The CatholicTV Network relocated its studios and offices to Watertown, Massachusetts, in 2007.[5][8]


CatholicTV programming is seen on cable systems in Massachusetts, California, Hawaii, Louisiana, Maine, Maryland, Michigan, New Hampshire, New Jersey, New York, Ohio, Pennsylvania, Rhode Island, Tennessee, Texas, Vermont, and the U.S. Virgin Islands. It is broadcast in Fresno, California on KNXT, channel 50 and in Hawaii on KUPU, channel 15. CatholicTV is available to satellite television viewers via the digital C band satellite AMC-11. Internet users can view the channel through the web site, or with applications for iOS or Android mobile devices. Internet video is also available through the streaming media devices Roku, Google TV, and Apple TV. Select programs are available for download at iTunes. Video-on-demand service is available on Roku and Apple TV (nationally) and Verizon FiOS in most markets.


The network features a variety of Catholic educational and inspirational programming produced in the United States, Canada, Ireland and Vatican City. These include talk shows such as "This is the Day", devotional programs such as the Holy Rosary, the Chaplet of the Divine Mercy and Benediction, catechetical programs, musical shows, entertainment and variety shows, and youth programs such as the quiz show WOW. The network presents Sunday Masses from the National Shrine in Washington, the Basilica at Notre Dame, the cathedral in San Antonio, and the network's own chapel. In addition, CatholicTV presents weekday and Saturday Masses from the chapel.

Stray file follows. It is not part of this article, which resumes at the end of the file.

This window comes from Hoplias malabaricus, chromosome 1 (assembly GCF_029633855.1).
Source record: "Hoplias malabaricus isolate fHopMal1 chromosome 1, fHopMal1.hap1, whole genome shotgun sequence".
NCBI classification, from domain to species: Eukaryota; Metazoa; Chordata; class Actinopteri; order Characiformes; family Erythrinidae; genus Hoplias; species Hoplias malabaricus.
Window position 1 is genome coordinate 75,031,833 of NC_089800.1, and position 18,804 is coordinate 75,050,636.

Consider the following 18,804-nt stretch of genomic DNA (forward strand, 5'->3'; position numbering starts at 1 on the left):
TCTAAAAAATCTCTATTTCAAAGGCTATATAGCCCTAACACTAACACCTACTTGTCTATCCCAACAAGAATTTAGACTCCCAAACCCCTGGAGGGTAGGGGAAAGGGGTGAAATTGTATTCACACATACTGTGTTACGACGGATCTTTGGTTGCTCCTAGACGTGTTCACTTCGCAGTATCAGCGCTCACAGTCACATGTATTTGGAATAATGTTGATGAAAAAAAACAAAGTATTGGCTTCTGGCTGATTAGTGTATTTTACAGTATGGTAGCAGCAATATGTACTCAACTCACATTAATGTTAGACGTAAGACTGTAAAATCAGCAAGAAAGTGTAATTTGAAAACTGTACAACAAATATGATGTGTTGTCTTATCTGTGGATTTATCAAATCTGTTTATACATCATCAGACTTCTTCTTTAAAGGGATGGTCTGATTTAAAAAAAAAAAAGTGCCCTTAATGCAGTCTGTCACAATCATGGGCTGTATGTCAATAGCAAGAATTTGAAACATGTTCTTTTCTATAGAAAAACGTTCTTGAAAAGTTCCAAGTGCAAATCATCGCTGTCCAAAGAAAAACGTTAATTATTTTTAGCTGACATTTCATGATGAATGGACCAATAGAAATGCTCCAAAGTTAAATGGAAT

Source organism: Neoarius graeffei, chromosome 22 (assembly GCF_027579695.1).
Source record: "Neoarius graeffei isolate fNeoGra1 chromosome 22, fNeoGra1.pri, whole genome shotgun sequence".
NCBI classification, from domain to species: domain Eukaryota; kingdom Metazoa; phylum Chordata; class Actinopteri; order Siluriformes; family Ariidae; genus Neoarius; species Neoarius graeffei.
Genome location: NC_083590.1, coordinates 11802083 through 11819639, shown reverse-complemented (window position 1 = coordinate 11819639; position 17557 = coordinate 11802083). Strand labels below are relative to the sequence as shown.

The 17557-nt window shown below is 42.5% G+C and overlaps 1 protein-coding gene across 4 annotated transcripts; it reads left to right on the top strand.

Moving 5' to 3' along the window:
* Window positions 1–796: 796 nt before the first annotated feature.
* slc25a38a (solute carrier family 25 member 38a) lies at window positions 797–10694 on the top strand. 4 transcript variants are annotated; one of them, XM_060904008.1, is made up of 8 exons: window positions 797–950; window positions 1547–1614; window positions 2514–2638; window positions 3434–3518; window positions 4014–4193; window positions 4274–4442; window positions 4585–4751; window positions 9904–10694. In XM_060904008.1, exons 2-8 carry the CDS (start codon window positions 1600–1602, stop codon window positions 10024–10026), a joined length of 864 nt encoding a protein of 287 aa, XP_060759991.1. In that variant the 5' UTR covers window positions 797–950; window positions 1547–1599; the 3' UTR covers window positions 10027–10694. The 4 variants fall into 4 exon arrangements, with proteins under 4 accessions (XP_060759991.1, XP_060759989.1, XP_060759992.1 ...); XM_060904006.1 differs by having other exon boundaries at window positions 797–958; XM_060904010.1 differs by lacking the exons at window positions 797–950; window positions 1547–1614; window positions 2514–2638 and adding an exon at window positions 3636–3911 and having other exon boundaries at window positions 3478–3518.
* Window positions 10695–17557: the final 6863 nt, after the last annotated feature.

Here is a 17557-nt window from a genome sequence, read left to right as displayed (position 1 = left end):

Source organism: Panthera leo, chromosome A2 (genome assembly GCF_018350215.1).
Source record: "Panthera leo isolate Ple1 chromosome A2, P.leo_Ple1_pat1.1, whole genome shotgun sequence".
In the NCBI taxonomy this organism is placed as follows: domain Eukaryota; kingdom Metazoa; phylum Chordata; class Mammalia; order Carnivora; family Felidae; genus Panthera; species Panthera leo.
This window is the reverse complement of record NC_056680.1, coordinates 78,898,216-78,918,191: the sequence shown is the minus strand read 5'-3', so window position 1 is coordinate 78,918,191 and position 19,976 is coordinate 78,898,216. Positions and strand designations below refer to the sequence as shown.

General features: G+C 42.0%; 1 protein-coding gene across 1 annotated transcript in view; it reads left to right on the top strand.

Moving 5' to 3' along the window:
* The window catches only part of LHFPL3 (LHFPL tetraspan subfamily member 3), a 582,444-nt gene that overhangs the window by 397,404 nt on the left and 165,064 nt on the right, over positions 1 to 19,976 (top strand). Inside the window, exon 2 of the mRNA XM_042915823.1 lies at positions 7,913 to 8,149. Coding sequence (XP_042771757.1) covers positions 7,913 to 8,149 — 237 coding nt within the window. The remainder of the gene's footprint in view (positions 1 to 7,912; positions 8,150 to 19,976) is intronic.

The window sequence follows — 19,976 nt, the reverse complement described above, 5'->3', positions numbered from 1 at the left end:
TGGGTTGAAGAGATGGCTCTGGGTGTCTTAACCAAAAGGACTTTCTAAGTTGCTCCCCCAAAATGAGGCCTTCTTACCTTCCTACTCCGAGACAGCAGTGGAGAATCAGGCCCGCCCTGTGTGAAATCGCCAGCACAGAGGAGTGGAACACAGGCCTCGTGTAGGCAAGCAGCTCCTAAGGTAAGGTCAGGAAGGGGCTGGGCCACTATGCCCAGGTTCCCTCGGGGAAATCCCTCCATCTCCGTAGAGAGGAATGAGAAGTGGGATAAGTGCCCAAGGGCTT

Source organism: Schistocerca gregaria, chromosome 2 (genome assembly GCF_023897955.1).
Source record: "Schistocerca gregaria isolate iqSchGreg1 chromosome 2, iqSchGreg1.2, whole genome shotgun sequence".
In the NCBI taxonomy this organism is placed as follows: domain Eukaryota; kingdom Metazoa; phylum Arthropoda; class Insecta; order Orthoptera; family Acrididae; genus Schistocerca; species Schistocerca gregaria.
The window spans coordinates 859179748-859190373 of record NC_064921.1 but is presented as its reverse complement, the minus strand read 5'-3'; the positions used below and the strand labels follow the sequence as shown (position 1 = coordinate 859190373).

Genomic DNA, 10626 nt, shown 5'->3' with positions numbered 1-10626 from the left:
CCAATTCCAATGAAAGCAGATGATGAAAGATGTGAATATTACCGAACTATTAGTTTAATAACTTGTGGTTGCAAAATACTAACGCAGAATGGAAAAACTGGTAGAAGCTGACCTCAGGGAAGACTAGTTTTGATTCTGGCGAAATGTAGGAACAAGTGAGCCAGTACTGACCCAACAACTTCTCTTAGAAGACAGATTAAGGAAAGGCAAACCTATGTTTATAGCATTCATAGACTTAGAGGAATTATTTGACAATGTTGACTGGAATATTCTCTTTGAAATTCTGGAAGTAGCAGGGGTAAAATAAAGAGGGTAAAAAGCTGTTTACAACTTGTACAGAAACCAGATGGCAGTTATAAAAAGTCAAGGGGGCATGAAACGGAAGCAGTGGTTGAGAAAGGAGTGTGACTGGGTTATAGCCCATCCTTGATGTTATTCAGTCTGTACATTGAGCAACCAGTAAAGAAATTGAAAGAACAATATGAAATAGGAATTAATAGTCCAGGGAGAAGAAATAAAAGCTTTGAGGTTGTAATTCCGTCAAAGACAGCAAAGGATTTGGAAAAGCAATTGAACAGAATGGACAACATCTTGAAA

CatholicTV often broadcasts live coverage of the ordinations and installations of newly appointed diocesan bishops, and presents programming from the Vatican Television Center, including coverage of the journeys of Pope Francis.

A partial listing of CatholicTV programs:

Religious services and devotional programs

Spanish-language programs

Programs for youth


Vatican Television Center programs

History and biography


Other programs

Short features

The network also presents short television features on general Christian themes and public service announcements from the Ad Council and other providers related to Catholic social teaching and issues such as family life, health, education, community, and the well-being of children.

Patron saint

Saint Thérèse of Lisieux is the patroness of CatholicTV.

See also


  1. ^ "CatholicTV - The American Catholic". The American Catholic. Retrieved January 15, 2018.
  2. ^ "Photo of the Month: WGBH-TV fire". GGn Information Systems. Archived from the original on July 11, 2011.
  3. ^ "WGBH Timeline 1946-1978". WGBH Alumni Association.
  4. ^ "WSBK-TV".
  5. ^ a b Claire Cummings (June 27, 2007). "Boston Catholic Television is moving". Boston Globe.
  6. ^ "Marking 5 Years Since Youth Day '02: Interview With Father Thomas Rosica". Innovative Media, Inc., (ZENIT News Agency). July 28, 2007. Archived from the original on September 14, 2012. Retrieved November 11, 2010.
  7. ^ CatholicTV Converting To HD - Network Will Present Programming In HD On-air, Online, Starting Oct. 13 Multichannel News October 12, 2010
  8. ^ Stephanie Karakozian (August 2, 2007). "Boston Catholic TV moves to Watertown". The Watertown TAB. Archived from the original on November 9, 2012.